Two aspects of the Holy Angels are celebrated especially in today’s liturgy. There is their warfare on our behalf against the devil, symbolically portrayed in our reading from the Apocalypse. And there is their ceaseless praise of God, their dwelling ever in his presence, their participation in and praise of his holiness, evoked many times, for example in the entrance Antiphon, the Collect, the Psalm, and the Preface.
In today’s Gospel Jesus recalls the dream of Jacob at Bethel, as recounted in the book of Genesis. You will see heaven laid open, he says, and the angels of God ascending and descending above the Son of Man. John’s contemplative gaze here, as so often, is drawn to the event of Christ’s Cross. By the saving death of Jesus, a free communion is established, opened up, between heaven and earth; between the holy Angels and us. As a result of Christ’s Paschal Mystery, we are already in communion with them, and they with us, sharing one fellowship, one bond of love, one worship, one joy. The holy Angels descend with Jesus to our level; they descend with him in his Incarnation, and further yet, in his final humiliation on the Cross. And they ascend with him, as they take our praises, our gratitude, our good aspirations, our prayers to the throne of God in heaven.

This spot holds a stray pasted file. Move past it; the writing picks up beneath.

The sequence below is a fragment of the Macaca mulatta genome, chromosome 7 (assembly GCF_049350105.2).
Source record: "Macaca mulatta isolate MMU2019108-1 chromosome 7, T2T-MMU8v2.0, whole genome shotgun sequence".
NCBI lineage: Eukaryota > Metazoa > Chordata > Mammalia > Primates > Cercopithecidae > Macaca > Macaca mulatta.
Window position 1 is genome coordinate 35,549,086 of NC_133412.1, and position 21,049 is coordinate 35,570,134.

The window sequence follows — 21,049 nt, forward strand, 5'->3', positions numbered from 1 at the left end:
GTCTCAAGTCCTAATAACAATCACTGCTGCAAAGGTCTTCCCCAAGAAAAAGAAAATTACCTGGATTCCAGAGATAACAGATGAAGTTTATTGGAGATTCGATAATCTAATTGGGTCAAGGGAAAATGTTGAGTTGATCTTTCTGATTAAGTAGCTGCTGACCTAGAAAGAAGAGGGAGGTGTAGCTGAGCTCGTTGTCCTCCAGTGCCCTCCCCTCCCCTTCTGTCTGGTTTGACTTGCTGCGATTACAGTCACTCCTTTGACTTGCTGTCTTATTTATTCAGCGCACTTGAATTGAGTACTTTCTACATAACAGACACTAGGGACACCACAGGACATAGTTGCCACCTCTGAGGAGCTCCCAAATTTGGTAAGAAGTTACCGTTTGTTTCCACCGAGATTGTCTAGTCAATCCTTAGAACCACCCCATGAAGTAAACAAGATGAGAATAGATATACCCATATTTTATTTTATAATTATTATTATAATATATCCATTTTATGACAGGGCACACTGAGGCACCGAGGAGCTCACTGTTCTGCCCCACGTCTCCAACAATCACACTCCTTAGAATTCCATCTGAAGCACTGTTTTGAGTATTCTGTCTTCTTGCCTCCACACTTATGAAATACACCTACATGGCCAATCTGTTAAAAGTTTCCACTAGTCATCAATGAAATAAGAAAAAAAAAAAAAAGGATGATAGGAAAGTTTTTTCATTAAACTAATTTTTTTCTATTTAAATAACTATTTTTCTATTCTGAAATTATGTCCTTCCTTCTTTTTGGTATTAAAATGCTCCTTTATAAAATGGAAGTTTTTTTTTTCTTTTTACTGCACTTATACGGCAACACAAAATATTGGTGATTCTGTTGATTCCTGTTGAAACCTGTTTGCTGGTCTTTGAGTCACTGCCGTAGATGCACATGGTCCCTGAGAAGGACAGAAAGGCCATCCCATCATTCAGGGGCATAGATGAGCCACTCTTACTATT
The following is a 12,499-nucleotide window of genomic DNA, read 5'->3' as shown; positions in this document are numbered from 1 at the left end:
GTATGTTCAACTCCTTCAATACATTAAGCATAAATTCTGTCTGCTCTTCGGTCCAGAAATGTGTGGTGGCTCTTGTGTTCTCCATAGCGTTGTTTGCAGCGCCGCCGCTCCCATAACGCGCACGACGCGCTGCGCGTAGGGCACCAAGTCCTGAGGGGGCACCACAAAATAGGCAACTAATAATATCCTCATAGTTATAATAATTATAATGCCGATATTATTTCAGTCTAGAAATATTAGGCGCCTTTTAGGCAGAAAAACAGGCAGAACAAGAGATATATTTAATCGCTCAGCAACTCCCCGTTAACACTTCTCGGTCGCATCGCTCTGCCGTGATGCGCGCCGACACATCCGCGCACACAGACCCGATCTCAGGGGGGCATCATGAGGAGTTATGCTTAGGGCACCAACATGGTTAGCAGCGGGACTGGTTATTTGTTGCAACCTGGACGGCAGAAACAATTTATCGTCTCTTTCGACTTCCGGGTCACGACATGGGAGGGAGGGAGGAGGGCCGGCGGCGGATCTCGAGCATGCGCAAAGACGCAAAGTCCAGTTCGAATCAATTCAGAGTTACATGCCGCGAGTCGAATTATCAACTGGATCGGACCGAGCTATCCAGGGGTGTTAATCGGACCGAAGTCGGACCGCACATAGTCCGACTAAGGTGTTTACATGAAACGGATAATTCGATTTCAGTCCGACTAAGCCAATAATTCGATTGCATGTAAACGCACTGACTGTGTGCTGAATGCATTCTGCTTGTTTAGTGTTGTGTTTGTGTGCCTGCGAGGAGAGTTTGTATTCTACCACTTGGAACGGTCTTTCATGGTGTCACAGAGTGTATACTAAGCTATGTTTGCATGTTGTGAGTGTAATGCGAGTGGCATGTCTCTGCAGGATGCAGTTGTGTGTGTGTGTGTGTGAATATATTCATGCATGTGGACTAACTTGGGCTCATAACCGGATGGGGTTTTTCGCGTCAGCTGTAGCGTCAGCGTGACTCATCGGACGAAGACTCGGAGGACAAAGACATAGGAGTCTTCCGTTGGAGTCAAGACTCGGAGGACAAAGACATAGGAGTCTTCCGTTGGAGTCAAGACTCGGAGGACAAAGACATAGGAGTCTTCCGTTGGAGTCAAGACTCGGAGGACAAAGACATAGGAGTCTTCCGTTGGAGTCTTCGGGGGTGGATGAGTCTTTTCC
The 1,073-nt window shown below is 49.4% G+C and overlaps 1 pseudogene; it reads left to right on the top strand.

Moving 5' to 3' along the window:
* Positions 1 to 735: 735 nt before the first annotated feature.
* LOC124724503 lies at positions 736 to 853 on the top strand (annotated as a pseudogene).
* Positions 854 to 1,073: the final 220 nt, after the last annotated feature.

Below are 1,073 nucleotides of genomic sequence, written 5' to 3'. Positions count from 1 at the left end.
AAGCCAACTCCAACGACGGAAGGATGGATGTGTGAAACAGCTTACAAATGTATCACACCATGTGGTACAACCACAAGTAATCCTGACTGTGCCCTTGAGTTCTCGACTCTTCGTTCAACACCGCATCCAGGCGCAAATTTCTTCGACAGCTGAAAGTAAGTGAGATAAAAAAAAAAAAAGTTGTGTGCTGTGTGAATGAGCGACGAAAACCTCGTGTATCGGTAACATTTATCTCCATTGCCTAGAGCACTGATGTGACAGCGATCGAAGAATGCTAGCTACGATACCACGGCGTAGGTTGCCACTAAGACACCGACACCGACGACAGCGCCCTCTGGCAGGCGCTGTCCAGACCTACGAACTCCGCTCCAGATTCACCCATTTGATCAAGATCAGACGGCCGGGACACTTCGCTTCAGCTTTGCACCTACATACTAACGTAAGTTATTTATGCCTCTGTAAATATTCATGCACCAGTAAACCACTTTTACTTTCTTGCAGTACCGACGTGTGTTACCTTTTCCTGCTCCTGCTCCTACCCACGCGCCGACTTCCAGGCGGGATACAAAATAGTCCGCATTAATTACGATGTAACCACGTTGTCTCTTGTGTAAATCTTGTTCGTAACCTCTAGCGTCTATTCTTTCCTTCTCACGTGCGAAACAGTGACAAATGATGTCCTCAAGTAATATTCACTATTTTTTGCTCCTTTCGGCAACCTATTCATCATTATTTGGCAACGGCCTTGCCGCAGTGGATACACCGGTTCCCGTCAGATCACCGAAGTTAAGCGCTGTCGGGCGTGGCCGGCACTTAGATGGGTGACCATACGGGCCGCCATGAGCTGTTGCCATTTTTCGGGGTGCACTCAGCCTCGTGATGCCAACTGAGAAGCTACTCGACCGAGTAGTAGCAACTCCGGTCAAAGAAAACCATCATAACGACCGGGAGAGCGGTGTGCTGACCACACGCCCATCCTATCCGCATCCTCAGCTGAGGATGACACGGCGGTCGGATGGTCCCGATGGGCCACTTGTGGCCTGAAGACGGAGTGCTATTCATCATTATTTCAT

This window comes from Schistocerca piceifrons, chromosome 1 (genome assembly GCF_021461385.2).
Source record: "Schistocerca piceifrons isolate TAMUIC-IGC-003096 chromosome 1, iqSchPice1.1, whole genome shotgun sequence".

I once saw a depiction of the Angels’ descent in an exhibition of Venetian Art in London. I suppose the picture was of the late 16th or early 17th century. I’ve no recollection who painted it, but its title was Christ of the Steps. Jesus, on his way to Calvary, is slumped exhausted on some narrow steps leading from the street up to a house doorway. His flesh is cold, grey, clammy. The whole picture is grey, dull, miserable, except for a small flash of red up in the corner. This is the garment of an Angel looking down on Jesus there. The face of the Angel in that picture is twisted in the anguish of grief.
If the Angels descend and ascend especially over the Cross of Christ, then they do so also in a special way at every Mass. They descend to join us in our wonder at the depths of such love, taken to such limits, to the very end. They descend to adore Jesus in his humanity, and his humility, and his sacrifice. Then also, especially at every Mass, the Angels ascend, bearing with them to heaven the pure and acceptable worship of Christ’s Body the Church, rejoicing at this chance to serve us, mortal creatures of flesh and blood, who nevertheless in Christ have the dignity of God’s beloved sons.
The Church has always acknowledged that monks, by reason of their consecration and state in the Church, live the Angelic life. This is not at all because monks are somehow ethereal beings, separated from human cares and necessities, but because by profession monks do what Angels do: we aim to praise God day and night and without ceasing. Actually this is also what the whole Church does, and ultimately what the whole Church is for, and what the whole Church will spend her eternity doing: praising God, for he is good, and his merciful love endures forever.